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The CKAN is a very popular project, and so keeping on top of issues can be quite a bit of work. Having our waffle board open while reading this guide can be valuable.
CKAN issues are assigned a number of labels, including criticality, sub-system, operating system, and whether it's a bug or a feature. While not every issue will include data on all these labels, we'll walk through the process of taking an issue from opening to closing.
Introduction to Waffle
Waffle provides an alternate view of github issues that makes it easier to keep on track of everything. While any user can view the waffle board, only CKAN collaborators can make edits using it. If you're a collaborator then you already have waffle access; just log-in (which will auth you via github) and go.
When tickets are first opened, they're placed in the backlog queue in waffle. Tickets in backlog are in need of triage. If you're not sure about an issue, you can always leave it in the backlog queue, but ideally you can move it quickly to one of the other queues.
We have four triage (quadage?) queues that issues get placed into:
To assign an issue to a queue, simply drag the card to the relevant column. When you do this, you should also consider amending the title of the ticket if it's currently unclear.
Of these, "support" is special. It represents issues which are user-support; questions which can often be answered with a referral to the FAQ, or which are vague in nature like "CKAN doesn't work". Support issues may represent legitimate bugs or enhancements, but primarily they're users asking for help with an individual problem.
These tickets may be reassigned into star tickets (see below) once we've gathered further information, but often these are answered and then closed.
Please respond to a support ticket when you drag it into the support queue; this establishes initial contact with the user. It also signals to our bots that we've responded; if the user doesn't respond back in seven days, the ticket is closed automatically.
The "star" based queues are based upon criticality:
- ★★★ tickets are critical. They're something which is in need of serious attention and affects a large number of users. These tickets warrant pulling developers out of whatever they're doing to fix.
- ★★☆ tickets are important. They represent serious bugs or enhancements, but we don't need to drop current work to do them.
- ★☆☆ tickets are nice to have. They're enhancements or bugfixes which affect a small number of users, or for which the workarounds are not particularly onerous.
When you drag a ticket into a criticality queue, you should ideally edit the title to indicate what work is required to close it. For example, "can't install mods while a cat sleeps on my keyboard" is a poor ticket name, whereas "CKAN should skip suggested mods when a cat is present" is a good ticket name.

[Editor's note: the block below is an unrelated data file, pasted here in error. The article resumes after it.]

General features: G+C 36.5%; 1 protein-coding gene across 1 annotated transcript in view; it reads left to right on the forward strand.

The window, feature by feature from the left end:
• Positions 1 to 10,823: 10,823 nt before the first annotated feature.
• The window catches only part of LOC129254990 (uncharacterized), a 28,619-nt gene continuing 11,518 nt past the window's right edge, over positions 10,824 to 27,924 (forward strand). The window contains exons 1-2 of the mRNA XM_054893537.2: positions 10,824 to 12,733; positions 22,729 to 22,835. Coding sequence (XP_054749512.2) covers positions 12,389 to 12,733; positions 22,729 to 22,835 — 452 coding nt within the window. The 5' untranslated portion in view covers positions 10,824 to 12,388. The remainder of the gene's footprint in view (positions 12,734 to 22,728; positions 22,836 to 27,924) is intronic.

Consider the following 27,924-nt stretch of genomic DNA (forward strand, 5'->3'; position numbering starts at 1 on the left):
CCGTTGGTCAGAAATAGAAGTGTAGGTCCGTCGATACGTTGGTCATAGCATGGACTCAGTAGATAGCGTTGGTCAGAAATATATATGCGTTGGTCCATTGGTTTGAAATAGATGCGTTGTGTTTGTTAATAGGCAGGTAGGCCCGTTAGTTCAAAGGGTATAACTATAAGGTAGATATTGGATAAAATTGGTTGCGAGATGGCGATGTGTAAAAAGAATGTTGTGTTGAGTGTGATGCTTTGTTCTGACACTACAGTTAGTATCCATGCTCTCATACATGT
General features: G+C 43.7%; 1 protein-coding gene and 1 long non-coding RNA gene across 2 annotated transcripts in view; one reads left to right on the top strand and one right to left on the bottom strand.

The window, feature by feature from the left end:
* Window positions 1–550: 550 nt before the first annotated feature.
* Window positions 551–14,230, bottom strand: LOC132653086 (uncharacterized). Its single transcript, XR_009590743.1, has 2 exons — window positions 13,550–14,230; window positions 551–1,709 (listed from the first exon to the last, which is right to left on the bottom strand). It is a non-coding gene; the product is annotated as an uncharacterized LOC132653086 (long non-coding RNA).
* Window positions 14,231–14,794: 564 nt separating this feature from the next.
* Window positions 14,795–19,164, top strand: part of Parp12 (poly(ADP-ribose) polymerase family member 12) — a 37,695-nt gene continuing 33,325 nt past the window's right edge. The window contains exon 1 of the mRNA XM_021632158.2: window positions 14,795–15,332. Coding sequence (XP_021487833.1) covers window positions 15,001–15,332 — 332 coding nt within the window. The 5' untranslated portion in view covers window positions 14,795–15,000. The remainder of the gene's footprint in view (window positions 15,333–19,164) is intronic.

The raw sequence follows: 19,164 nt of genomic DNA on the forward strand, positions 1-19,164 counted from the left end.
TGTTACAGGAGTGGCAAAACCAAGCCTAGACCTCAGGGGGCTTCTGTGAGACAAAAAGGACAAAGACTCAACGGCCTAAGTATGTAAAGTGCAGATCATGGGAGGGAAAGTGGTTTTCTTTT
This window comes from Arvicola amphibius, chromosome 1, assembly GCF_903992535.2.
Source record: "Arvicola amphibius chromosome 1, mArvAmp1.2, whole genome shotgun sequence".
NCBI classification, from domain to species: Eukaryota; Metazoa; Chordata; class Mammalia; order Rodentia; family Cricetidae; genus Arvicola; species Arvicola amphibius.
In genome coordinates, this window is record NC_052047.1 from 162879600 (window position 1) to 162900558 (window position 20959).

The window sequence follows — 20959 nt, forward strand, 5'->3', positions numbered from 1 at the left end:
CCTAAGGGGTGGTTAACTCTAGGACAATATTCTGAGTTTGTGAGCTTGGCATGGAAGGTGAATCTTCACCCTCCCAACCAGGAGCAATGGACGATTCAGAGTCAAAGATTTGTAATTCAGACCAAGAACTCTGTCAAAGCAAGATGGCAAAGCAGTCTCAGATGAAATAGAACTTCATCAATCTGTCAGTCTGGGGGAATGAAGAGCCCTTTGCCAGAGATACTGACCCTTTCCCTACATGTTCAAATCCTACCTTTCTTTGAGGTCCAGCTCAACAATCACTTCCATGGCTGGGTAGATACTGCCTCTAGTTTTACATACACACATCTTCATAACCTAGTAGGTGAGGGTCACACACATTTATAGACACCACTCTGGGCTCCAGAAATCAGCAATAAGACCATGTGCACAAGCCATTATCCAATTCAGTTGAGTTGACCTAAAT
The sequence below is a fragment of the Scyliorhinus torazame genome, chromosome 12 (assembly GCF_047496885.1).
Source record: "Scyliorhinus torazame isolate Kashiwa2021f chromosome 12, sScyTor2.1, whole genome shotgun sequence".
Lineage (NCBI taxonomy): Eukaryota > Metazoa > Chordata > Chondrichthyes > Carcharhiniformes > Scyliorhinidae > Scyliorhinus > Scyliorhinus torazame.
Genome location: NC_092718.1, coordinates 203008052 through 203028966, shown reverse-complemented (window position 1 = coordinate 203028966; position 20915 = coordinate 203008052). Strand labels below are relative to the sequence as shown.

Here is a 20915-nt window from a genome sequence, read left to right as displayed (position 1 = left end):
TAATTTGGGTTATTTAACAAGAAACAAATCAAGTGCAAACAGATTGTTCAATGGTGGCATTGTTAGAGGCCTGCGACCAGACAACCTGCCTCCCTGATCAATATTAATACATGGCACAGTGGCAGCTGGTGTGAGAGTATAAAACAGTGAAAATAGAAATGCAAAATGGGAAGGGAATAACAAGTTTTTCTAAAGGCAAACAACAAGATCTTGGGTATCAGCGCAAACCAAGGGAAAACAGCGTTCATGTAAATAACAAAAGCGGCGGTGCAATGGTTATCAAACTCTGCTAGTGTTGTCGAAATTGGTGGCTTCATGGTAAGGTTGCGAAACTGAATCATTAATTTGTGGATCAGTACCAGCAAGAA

Additional labels exist to provide more information about a ticket and what it relates to. Related labels are the same colour.
These are essentially sub-projects inside the main CKAN directory, and directly relate to code. They include:
- ckan.dll (the core)
- cmdline (the command line client)
- gui (the GUI client)
- netkan (the indexing client)
Not all ticket will relate to a sub-system, especially if they relate to meta labels below
These labels relate to processes that are relate to user code, such as build processes or architecture, and include:
- architecture - High-level architecture of the CKAN system. Eg: how should we store our registry?
- build - Our build systems, including how humans and bots build the code, release processes, and so on.
- infrastructure - Our helper bots, mirrors, and so on.
- policy - How we should handle particular situations, like two mods claiming the same identifier.
- spec - Changes to the CKAN spec, including new keywords or changes to existing ones.
If a bug or feature is only relevant to a particular OS, it should be tagged. If it's relevant to all systems, then don't apply an OS tag.
A lot of code-related issues fall into two neat categories:
- bug - Something that isn't working how we'd like it to
- enhancement - Something we'd like to do that doesn't exist yet
The easy label indicates something should be easy enough that a new contributor to the project can reasonable tackle it.
The following labels are applied by waffle, and should not be directly applied to a ticket:
- pull-request - Applied automatically to pull requests.
- in-progress - Applied automatically when waffle detects a branch that's working on the issue in question.
Tickets should be closed when we've provided the user with details to solve their problem, or if the user indicates a problem no longer exists (for support tickets), or when the work required to clear a ticket (eg: implement a feature or bug) has occurred (for other tickets).
The ideal way of closing code-related tickets is by using magic comments in git commit messages. Having a commit that includes the phrase "closes #1" would close the relevant ticket (in this case, issue #1) when that commit has been merged into master. This workflow has the advantage that tickets aren't kept open when their fixes have been applied.
In a very ideal world every git commit contains an issue number, so all work can be tracked and documented via the issue system, but we understand reality may differ from this ideal.